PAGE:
Heart Healthy Recipe Modification
There have been many times people have said, “Well, I guess I can’t eat that anymore!” and felt like they had to throw out the whole cookbook because nothing was healthy; but, there are ways to keep those recipes by swapping ingredients out for more healthful options.
Depending on the ingredient, these easy swaps can help you to:
- Reduce fat and saturated fat
- Increase fiber
- Lower sodium
- Reduce added sugar and carbohydrates
Swap out whole wheat flour for white flour: This swap increases your fiber intake and adds more nutrition to your final product. If you think your family won’t like it, you could start with ½ white flour and ½ whole wheat flour in a recipe. If you can find whole wheat pastry flour, it is a great option to lighten up the final product; another option is to sift the whole wheat flour BEFORE you measure it out for your recipe.
Swap out fat-free half-and-half for heavy cream: Heavy cream is high in saturated fat, which is not good for your heart. Fat-free half-and-half has an emulsifier added to give it a creamier texture but does not contain the fat.
Swap out healthy request cream soups for regular: If you are making a casserole or hot dish, odds are you need to use cream soup of some kind. These soups can be high in sodium and saturated fat. The healthy request version of these soups is reduced in sodium and fat, making a substantial difference for heart health. It is a little more expensive than the regular version but well worth it!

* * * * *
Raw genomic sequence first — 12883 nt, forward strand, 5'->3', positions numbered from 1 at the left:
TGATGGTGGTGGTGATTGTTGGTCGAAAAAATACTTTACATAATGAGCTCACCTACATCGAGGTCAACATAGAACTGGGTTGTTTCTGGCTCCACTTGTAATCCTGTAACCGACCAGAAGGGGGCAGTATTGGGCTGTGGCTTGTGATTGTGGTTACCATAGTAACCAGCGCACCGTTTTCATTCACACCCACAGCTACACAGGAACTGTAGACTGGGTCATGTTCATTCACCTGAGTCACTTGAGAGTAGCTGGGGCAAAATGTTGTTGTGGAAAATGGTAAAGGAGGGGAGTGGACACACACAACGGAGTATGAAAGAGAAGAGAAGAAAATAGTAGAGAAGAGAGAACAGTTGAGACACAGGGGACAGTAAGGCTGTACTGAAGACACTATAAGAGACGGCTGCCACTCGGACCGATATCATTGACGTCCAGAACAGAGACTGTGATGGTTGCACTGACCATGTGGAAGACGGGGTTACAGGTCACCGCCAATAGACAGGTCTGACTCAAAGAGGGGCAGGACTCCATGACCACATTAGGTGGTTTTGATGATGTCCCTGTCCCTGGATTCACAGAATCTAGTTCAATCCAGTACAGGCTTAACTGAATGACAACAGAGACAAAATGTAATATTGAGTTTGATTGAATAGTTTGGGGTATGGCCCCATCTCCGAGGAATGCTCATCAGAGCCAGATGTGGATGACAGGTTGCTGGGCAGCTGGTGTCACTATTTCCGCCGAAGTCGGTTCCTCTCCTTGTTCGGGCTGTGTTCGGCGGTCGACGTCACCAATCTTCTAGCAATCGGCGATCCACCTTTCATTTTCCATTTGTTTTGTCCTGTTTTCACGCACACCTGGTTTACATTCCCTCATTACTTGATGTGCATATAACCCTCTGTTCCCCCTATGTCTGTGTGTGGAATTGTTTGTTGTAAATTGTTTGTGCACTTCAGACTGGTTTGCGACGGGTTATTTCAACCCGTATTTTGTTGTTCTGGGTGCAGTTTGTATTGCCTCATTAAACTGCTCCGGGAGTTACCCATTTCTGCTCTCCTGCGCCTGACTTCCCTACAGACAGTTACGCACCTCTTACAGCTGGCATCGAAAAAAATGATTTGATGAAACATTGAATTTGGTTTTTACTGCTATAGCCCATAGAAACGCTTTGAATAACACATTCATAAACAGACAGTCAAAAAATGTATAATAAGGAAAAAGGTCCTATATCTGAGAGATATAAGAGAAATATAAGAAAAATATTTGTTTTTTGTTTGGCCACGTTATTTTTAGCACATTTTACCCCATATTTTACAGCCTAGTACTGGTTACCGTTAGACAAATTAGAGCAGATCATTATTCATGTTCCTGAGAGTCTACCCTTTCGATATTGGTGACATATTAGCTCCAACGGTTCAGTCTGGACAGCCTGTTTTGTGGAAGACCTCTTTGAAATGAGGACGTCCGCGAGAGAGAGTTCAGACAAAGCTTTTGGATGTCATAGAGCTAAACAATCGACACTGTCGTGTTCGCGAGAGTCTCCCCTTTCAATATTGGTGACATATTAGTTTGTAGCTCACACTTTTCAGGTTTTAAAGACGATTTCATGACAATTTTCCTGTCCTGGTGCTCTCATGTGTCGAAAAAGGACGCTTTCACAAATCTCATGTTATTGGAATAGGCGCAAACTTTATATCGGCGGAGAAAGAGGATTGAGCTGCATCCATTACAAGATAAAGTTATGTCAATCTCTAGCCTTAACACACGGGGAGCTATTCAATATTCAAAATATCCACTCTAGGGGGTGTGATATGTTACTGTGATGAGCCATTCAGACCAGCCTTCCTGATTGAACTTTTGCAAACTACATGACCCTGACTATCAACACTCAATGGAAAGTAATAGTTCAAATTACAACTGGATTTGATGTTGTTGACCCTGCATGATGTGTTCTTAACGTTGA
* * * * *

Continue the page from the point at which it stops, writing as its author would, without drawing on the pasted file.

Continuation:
Swap out canola oil for butter: Butter is high in saturated fats, so you are encouraged to limit its use. You can use oil instead of butter with pretty similar results in baked goods. You can also substitute ½ cup canola oil and ½ cup applesauce for 1 cup butter in baked goods, allowing you to easily lower the amount of sugar in the recipe as well.
Swap out ground turkey for ground beef: Ground turkey is usually naturally lower fat (93/7% fat) and cheaper by around $1 per lb compared to ground sirloin. This drastically reduces the fat and saturated fat in a recipe compared to ground round (80/20). It does have a different flavor that you might not be accustomed to; but if you use it in a casserole or sauce with several other flavors already in it, this can be a good fit.
Swap out non-fat greek yogurt for full-fat sour cream: In a recipe, non-fat greek yogurt gives the texture of sour cream, but without the fat and with a bonus of protein. If you are not fond of greek yogurt, using low fat or fat-free sour cream will also make a difference.
If you want additional recipe ideas, you can use websites like eatingwell.com, heart.org, and diabetes.org. The heart association store has lots of great cookbooks also. Just remember that each recipe modification takes you one step closer to better heart health.